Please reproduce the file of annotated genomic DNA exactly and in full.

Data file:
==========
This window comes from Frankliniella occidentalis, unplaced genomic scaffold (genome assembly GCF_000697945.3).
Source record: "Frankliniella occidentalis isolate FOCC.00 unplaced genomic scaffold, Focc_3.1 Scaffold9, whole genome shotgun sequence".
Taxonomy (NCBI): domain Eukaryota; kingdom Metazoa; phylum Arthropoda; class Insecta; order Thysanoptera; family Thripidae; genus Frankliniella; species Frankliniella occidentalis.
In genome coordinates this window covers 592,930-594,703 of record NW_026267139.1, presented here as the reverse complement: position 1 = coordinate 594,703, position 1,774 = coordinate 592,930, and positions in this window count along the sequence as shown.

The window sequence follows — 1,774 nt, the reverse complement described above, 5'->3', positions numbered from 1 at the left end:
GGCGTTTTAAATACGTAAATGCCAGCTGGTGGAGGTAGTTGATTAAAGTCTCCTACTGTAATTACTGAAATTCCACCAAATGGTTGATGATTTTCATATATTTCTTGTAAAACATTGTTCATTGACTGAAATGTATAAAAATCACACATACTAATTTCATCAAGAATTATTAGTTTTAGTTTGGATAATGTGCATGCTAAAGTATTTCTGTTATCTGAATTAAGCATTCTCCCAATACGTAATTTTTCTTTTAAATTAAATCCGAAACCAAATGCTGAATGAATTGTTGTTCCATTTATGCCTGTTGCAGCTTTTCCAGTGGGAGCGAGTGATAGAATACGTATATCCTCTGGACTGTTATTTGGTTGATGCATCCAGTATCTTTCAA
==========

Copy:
This window comes from Frankliniella occidentalis, unplaced genomic scaffold (genome assembly GCF_000697945.3).
Source record: "Frankliniella occidentalis isolate FOCC.00 unplaced genomic scaffold, Focc_3.1 Scaffold9, whole genome shotgun sequence".
Taxonomy (NCBI): domain Eukaryota; kingdom Metazoa; phylum Arthropoda; class Insecta; order Thysanoptera; family Thripidae; genus Frankliniella; species Frankliniella occidentalis.
In genome coordinates this window covers 592,930-594,703 of record NW_026267139.1, presented here as the reverse complement: position 1 = coordinate 594,703, position 1,774 = coordinate 592,930, and positions in this window count along the sequence as shown.

The window sequence follows — 1,774 nt, the reverse complement described above, 5'->3', positions numbered from 1 at the left end:
GGCGTTTTAAATACGTAAATGCCAGCTGGTGGAGGTAGTTGATTAAAGTCTCCTACTGTAATTACTGAAATTCCACCAAATGGTTGATGATTTTCATATATTTCTTGTAAAACATTGTTCATTGACTGAAATGTATAAAAATCACACATACTAATTTCATCAAGAATTATTAGTTTTAGTTTGGATAATGTGCATGCTAAAGTATTTCTGTTATCTGAATTAAGCATTCTCCCAATACGTAATTTTTCTTTTAAATTAAATCCGAAACCAAATGCTGAATGAATTGTTGTTCCATTTATGCCTGTTGCAGCTTTTCCAGTGGGAGCGAGTGATAGAATACGTATATCCTCTGGACTGTTATTTGGTTGATGCATCCAGTATCTTTCAA